Hanging on a wall high above the desk of Byrd coach Mike Suggs is a collage of photos from one of his teams several years ago. Prominent among the pictures is one of Captain Shreve coach Bryant Sepulvado getting his shoulder taped.
Sepulvado played for Suggs at Byrd and coached on his staff for several seasons. Captain Shreve principal Ginger Gustavson was an assistant principal on Byrd principal Jerry Badgley’s staff before becoming a confirmed Gator.
The late Richard Lary, Shreve’s predecessor to Sepulvado, was on Suggs’ staff and Lary’s predecessor at Shreve was Ken Ivy, who was Suggs’ football coach at Southwood.
The ties between Captain Shreve and Byrd, which meet for the 39th time at 7 p.m. Thursday night at Lee Hedges Stadium, run deep. No one affiliated with either school has to ask when this week is coming around. It’s ingrained in their DNA at birth. And the rivalry has spawned pranks in the past that the administrations at both schools would just as soon forget.
Badgley and Gustavson had talks with their students this week reminding them what is and isn’t acceptable behavior.
“Rivalries are great because it puts kids in the stands and it gets the fans excited about the game. That helps support the football programs,” Badgley said. “But we want to try to keep the negative things to a minimum. The interesting thing this year is that the things that have happened, have happened earlier in the day. So, I guess that means parents are keeping their students at home more. The kids just moved up their clock earlier.”
The cheerleaders from both schools met at the Chick-fil-A on Youree Drive Monday to discuss ideas they could employ to encourage having fun without crossing the line.
The game itself could be interesting with the Gators (3-0) entering the contest undefeated and the Jackets (0-3) coming in looking for a win. It’s believed the roles are reversed in this way for the first time since the schools squared off in 1967.
That first year, Shreve entered the game 0-2, while the Jackets were 2-0 and Byrd rolled to a 48-0 win. In 1985, the teams had the same records as this year, but they didn’t meet that season.
Shreve has defeated Byrd on the field just twice in the last 22 years and one of those wins was later deemed a forfeit by the LHSAA. The Jackets are entering the game missing 12 starters due to injury, but Suggs said the players are remaining upbeat.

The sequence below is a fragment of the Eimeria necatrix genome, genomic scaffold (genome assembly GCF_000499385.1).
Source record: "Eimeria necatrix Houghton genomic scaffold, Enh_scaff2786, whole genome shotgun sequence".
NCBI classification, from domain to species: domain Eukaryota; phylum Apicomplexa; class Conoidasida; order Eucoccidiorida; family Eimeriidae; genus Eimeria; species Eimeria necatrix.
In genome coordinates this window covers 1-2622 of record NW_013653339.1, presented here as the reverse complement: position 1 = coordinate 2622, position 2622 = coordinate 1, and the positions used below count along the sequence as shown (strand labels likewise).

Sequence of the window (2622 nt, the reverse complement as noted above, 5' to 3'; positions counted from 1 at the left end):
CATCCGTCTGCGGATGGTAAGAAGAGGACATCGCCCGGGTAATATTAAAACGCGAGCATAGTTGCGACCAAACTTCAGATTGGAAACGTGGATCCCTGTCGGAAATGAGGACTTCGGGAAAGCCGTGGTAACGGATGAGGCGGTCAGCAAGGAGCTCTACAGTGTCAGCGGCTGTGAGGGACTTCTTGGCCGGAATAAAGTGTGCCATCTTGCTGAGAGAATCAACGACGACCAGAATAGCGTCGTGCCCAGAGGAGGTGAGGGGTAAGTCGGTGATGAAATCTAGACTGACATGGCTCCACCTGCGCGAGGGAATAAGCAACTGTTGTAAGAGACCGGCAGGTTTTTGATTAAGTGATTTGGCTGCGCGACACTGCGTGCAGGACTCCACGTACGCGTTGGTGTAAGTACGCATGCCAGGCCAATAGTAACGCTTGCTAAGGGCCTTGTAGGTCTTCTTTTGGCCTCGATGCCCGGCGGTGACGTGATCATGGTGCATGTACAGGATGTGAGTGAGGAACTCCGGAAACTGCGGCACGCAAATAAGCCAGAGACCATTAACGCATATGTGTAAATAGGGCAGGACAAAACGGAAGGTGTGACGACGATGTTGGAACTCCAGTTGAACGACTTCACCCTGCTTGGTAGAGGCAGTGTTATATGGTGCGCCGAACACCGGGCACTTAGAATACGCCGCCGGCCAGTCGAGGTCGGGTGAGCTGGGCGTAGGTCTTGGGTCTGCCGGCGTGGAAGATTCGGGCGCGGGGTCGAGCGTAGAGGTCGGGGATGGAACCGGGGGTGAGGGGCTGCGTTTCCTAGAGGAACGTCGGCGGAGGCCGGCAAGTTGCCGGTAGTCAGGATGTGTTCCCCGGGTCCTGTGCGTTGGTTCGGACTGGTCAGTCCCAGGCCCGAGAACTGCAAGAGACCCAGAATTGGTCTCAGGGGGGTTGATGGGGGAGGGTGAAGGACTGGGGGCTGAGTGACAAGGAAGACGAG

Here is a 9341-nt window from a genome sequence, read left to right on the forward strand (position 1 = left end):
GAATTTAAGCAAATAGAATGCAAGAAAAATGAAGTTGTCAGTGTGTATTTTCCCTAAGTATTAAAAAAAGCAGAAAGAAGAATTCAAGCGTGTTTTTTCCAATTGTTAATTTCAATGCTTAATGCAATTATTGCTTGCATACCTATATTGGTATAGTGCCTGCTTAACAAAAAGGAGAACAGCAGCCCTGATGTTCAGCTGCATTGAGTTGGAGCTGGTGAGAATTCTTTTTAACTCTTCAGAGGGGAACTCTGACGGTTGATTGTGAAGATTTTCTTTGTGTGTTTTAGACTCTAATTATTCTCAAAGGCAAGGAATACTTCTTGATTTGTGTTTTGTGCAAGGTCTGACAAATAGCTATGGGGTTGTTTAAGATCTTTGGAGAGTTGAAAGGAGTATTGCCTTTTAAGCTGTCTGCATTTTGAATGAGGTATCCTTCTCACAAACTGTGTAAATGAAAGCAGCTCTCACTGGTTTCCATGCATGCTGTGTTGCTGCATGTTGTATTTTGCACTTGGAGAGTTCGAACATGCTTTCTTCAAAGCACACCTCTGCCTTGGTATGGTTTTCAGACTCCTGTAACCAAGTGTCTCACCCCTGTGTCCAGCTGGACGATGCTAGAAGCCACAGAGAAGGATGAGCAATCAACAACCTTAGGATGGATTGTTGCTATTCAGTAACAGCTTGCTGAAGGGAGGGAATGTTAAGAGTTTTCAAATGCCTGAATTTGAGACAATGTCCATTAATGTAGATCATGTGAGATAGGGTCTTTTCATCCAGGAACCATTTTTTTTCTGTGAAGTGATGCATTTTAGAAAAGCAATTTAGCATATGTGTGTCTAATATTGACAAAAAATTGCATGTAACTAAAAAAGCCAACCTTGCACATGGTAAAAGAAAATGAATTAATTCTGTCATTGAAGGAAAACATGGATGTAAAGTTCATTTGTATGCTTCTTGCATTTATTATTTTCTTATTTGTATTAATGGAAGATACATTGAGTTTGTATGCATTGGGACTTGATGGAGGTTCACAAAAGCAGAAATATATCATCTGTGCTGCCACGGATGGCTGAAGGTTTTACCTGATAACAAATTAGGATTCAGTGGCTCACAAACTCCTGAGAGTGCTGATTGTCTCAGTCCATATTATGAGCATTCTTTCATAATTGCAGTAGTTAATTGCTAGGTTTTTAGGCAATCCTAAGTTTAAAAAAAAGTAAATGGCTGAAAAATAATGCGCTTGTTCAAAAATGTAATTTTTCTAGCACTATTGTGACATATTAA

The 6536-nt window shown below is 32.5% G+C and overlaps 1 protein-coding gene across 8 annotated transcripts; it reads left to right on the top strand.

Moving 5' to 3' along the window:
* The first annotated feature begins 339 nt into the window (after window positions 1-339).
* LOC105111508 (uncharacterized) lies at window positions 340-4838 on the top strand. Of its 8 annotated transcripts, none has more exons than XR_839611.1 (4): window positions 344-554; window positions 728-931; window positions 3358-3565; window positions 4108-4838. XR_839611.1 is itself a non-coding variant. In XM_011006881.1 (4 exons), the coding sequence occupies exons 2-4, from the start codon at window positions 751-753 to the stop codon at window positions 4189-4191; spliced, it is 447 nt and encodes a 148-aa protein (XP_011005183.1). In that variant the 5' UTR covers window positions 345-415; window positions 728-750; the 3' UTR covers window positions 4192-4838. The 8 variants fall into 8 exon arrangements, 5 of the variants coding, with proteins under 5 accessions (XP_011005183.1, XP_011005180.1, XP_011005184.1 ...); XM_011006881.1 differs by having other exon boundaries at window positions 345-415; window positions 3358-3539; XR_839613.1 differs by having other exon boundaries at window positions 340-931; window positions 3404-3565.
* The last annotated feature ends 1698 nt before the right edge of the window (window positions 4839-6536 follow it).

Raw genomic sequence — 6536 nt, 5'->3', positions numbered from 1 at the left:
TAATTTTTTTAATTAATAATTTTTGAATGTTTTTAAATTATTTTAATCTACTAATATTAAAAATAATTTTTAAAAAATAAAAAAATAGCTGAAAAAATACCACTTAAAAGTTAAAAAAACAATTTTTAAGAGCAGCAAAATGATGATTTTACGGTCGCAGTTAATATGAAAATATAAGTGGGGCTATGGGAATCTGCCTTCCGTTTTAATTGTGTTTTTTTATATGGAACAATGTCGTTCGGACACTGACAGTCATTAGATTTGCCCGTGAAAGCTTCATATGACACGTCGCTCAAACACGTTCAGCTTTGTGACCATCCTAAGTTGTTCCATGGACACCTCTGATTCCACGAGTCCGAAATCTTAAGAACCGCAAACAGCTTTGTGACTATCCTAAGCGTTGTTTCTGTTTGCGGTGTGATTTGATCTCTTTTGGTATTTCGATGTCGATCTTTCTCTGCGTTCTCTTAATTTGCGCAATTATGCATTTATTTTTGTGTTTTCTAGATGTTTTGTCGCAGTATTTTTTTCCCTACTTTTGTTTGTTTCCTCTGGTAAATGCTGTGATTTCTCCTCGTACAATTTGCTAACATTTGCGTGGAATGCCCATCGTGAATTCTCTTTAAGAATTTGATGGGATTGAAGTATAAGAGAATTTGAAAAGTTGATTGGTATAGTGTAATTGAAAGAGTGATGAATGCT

“There haven’t been any problems and the kids we have are working hard. We are just having to fight inexperience,” Suggs said.
The Gators are playing at a high level, so the game should be fun for the fans of both.
“Byrd is still a good team, but I have faith in our kids, who have been focused all week,” Sepulvado said. “Our kids are excited, cautious, but not nervous. They are ready to play.”
That sentiment was echoed by Shreve’s stellar wide receiver Cam Davis, who has 19 receptions for 255 yards and three scores while reveling in holding his head high around campus these days.
“We know that even though we’re 3-0 we can’t be overconfident,” Davis said. “Everybody around our school is hyped, and we’re getting a lot more support. It’s been amazing, so I’m grateful and humble.”
Byrd will suit up just one returning starter from last year’s team against the Gators and senior Shimorye Hampton said his team has to compete harder than it has in the first three games of the season.
“The coaches come up with a game plan every week and we have to go out and trust it and have leadership from the seniors,” said Hampton, who said winning three times against the Gators has been his fondest memory in the series. “And I’m planning on keeping that trend.”
Former Captain Shreve principal Sandra McCalla didn’t see a lot of football success against Byrd during her tenure, but she enjoyed the rivalry and said she remembers one year in particular. In 1994 the Gators went 1-9 under former coach Alden Reeves.
“But that one win was against Byrd,” McCalla said. “A win is a win is a win.”